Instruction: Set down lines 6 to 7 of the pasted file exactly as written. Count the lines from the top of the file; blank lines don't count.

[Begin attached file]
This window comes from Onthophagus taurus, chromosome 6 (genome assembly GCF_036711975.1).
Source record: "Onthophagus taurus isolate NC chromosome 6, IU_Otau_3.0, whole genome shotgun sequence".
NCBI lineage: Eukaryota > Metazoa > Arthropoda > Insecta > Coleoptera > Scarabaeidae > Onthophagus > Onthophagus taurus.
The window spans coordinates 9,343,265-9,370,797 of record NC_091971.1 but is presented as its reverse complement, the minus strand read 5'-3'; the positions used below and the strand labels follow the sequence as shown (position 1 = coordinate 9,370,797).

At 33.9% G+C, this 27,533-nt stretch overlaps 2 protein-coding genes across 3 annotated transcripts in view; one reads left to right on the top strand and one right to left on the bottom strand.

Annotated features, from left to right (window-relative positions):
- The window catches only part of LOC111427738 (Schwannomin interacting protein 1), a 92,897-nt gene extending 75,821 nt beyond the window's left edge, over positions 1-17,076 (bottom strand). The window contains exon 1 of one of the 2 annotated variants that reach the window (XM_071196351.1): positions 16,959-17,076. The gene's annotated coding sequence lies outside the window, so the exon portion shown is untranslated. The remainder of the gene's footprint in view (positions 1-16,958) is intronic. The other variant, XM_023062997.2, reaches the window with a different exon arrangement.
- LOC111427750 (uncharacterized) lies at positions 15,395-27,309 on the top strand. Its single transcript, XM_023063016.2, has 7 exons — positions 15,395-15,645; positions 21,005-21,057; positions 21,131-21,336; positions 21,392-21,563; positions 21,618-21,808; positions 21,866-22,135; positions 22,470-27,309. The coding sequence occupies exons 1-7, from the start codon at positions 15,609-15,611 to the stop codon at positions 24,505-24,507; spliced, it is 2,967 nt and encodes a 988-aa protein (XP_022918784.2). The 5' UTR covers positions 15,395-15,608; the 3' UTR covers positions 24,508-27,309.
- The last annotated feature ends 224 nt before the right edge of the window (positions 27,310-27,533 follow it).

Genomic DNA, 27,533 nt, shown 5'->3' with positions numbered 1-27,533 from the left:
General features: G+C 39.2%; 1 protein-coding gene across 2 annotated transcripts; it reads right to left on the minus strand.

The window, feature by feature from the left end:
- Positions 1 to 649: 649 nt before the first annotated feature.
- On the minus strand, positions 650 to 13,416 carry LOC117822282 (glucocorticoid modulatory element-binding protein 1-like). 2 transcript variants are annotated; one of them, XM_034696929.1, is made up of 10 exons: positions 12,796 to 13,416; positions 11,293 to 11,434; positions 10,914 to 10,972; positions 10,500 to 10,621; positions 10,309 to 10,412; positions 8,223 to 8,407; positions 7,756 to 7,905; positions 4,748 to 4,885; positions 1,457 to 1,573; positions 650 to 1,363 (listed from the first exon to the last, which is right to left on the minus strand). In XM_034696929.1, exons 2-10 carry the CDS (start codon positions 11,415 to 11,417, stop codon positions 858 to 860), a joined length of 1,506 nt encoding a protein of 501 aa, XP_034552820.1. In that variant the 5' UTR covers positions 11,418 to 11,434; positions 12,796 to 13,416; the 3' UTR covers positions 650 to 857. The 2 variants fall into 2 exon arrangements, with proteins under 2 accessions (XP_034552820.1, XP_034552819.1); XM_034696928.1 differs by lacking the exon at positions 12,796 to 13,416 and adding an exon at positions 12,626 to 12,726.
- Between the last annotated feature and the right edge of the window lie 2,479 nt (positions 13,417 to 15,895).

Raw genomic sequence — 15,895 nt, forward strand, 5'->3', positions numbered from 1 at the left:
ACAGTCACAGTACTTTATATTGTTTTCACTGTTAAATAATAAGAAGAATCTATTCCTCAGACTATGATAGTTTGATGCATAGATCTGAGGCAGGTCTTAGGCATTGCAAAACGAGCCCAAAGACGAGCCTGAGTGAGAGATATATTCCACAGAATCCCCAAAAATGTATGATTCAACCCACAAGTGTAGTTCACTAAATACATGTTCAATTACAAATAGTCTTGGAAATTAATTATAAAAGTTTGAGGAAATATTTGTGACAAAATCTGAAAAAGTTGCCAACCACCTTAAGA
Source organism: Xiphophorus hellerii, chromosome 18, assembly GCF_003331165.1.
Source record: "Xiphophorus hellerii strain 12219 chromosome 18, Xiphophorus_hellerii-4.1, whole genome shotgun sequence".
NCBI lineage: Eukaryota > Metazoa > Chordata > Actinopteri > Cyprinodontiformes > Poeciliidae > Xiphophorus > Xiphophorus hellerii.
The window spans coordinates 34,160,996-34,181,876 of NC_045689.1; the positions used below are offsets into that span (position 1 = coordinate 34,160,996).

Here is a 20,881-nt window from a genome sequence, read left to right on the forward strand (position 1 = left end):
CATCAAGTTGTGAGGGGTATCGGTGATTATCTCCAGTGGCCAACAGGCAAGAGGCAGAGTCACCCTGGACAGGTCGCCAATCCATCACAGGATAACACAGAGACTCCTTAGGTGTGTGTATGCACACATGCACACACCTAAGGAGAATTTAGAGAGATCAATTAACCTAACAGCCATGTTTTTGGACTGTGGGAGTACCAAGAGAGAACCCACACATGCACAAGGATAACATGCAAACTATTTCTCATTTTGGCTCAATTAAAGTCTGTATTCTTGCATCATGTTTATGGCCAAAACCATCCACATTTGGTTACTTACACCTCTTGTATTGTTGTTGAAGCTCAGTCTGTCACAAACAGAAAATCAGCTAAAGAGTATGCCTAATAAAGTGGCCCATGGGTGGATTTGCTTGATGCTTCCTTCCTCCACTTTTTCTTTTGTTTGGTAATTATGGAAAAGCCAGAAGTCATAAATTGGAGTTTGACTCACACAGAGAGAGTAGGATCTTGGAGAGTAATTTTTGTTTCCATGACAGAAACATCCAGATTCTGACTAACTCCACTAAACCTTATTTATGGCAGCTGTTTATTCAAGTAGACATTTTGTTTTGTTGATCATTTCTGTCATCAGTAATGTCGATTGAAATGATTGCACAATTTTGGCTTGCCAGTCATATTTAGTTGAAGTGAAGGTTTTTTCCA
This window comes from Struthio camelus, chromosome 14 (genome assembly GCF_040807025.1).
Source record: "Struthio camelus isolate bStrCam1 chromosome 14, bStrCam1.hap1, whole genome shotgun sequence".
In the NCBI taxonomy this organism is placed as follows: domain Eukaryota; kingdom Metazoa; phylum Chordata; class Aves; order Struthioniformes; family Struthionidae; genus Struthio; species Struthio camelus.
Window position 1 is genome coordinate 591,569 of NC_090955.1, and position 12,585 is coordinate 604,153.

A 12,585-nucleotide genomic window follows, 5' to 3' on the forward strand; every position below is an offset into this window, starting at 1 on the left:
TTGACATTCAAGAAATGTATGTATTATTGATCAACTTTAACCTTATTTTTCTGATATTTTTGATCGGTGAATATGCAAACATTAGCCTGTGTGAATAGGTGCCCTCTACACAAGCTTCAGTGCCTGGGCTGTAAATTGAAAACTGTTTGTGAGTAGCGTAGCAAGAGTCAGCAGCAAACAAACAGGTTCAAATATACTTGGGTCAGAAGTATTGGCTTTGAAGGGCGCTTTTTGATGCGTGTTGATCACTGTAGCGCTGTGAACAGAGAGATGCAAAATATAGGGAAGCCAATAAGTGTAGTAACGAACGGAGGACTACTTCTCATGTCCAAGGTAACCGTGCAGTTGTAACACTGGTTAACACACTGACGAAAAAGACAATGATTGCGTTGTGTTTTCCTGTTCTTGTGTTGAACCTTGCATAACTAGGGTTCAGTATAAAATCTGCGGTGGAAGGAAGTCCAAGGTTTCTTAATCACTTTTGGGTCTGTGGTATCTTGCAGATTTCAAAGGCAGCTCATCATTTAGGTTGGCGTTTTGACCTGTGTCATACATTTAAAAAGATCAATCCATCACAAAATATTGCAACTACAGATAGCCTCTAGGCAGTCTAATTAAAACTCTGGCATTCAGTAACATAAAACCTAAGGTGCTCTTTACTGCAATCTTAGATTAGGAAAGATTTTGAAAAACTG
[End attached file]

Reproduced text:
Annotated features, from left to right (window-relative positions):
- The window catches only part of LOC111427738 (Schwannomin interacting protein 1), a 92,897-nt gene extending 75,821 nt beyond the window's left edge, over positions 1-17,076 (bottom strand). The window contains exon 1 of one of the 2 annotated variants that reach the window (XM_071196351.1): positions 16,959-17,076. The gene's annotated coding sequence lies outside the window, so the exon portion shown is untranslated. The remainder of the gene's footprint in view (positions 1-16,958) is intronic. The other variant, XM_023062997.2, reaches the window with a different exon arrangement.